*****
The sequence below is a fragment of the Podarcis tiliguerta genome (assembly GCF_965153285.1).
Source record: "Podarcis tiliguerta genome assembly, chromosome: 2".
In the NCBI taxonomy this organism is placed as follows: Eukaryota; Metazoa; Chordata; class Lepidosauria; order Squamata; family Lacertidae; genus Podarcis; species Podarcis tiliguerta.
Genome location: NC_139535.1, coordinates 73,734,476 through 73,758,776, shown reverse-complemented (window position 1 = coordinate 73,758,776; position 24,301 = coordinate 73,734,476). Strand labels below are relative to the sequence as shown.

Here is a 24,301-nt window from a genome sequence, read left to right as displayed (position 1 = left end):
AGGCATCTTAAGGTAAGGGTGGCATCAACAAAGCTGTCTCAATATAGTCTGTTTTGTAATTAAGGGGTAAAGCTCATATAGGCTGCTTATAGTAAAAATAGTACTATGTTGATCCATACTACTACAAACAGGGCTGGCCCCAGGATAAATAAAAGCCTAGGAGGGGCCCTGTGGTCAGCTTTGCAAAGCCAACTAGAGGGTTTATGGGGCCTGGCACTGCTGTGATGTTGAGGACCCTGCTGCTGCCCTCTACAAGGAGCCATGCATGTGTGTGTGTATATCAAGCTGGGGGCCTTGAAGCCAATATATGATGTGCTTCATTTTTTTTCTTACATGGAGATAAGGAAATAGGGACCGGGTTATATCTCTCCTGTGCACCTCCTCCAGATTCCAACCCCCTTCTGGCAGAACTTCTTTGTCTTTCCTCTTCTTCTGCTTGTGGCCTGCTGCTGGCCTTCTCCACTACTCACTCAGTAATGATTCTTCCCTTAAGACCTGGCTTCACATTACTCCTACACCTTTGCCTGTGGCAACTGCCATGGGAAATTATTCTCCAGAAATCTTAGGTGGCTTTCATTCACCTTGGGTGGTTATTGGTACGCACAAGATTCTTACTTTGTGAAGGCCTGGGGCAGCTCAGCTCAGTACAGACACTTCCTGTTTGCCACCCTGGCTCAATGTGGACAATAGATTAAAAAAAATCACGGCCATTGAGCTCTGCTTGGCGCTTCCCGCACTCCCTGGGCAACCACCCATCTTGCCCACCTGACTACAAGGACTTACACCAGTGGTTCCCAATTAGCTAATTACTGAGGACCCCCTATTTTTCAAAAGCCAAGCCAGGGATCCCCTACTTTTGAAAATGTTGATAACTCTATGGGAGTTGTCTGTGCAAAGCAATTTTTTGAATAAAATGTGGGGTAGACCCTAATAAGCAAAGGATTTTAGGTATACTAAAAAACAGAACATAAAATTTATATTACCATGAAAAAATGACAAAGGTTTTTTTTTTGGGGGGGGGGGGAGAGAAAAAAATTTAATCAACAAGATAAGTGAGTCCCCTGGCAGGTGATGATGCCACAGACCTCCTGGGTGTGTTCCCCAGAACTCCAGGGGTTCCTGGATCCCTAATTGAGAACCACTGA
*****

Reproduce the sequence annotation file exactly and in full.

The sequence below is a fragment of the Podarcis tiliguerta genome (assembly GCF_965153285.1).
Source record: "Podarcis tiliguerta genome assembly, chromosome: 2".
In the NCBI taxonomy this organism is placed as follows: Eukaryota; Metazoa; Chordata; class Lepidosauria; order Squamata; family Lacertidae; genus Podarcis; species Podarcis tiliguerta.
Genome location: NC_139535.1, coordinates 73,734,476 through 73,758,776, shown reverse-complemented (window position 1 = coordinate 73,758,776; position 24,301 = coordinate 73,734,476). Strand labels below are relative to the sequence as shown.

Here is a 24,301-nt window from a genome sequence, read left to right as displayed (position 1 = left end):
AGGCATCTTAAGGTAAGGGTGGCATCAACAAAGCTGTCTCAATATAGTCTGTTTTGTAATTAAGGGGTAAAGCTCATATAGGCTGCTTATAGTAAAAATAGTACTATGTTGATCCATACTACTACAAACAGGGCTGGCCCCAGGATAAATAAAAGCCTAGGAGGGGCCCTGTGGTCAGCTTTGCAAAGCCAACTAGAGGGTTTATGGGGCCTGGCACTGCTGTGATGTTGAGGACCCTGCTGCTGCCCTCTACAAGGAGCCATGCATGTGTGTGTGTATATCAAGCTGGGGGCCTTGAAGCCAATATATGATGTGCTTCATTTTTTTTCTTACATGGAGATAAGGAAATAGGGACCGGGTTATATCTCTCCTGTGCACCTCCTCCAGATTCCAACCCCCTTCTGGCAGAACTTCTTTGTCTTTCCTCTTCTTCTGCTTGTGGCCTGCTGCTGGCCTTCTCCACTACTCACTCAGTAATGATTCTTCCCTTAAGACCTGGCTTCACATTACTCCTACACCTTTGCCTGTGGCAACTGCCATGGGAAATTATTCTCCAGAAATCTTAGGTGGCTTTCATTCACCTTGGGTGGTTATTGGTACGCACAAGATTCTTACTTTGTGAAGGCCTGGGGCAGCTCAGCTCAGTACAGACACTTCCTGTTTGCCACCCTGGCTCAATGTGGACAATAGATTAAAAAAAATCACGGCCATTGAGCTCTGCTTGGCGCTTCCCGCACTCCCTGGGCAACCACCCATCTTGCCCACCTGACTACAAGGACTTACACCAGTGGTTCCCAATTAGCTAATTACTGAGGACCCCCTATTTTTCAAAAGCCAAGCCAGGGATCCCCTACTTTTGAAAATGTTGATAACTCTATGGGAGTTGTCTGTGCAAAGCAATTTTTTGAATAAAATGTGGGGTAGACCCTAATAAGCAAAGGATTTTAGGTATACTAAAAAACAGAACATAAAATTTATATTACCATGAAAAAATGACAAAGGTTTTTTTTTTGGGGGGGGGGGGAGAGAAAAAAATTTAATCAACAAGATAAGTGAGTCCCCTGGCAGGTGATGATGCCACAGACCTCCTGGGTGTGTTCCCCAGAACTCCAGGGGTTCCTGGATCCCTAATTGAGAACCACTGA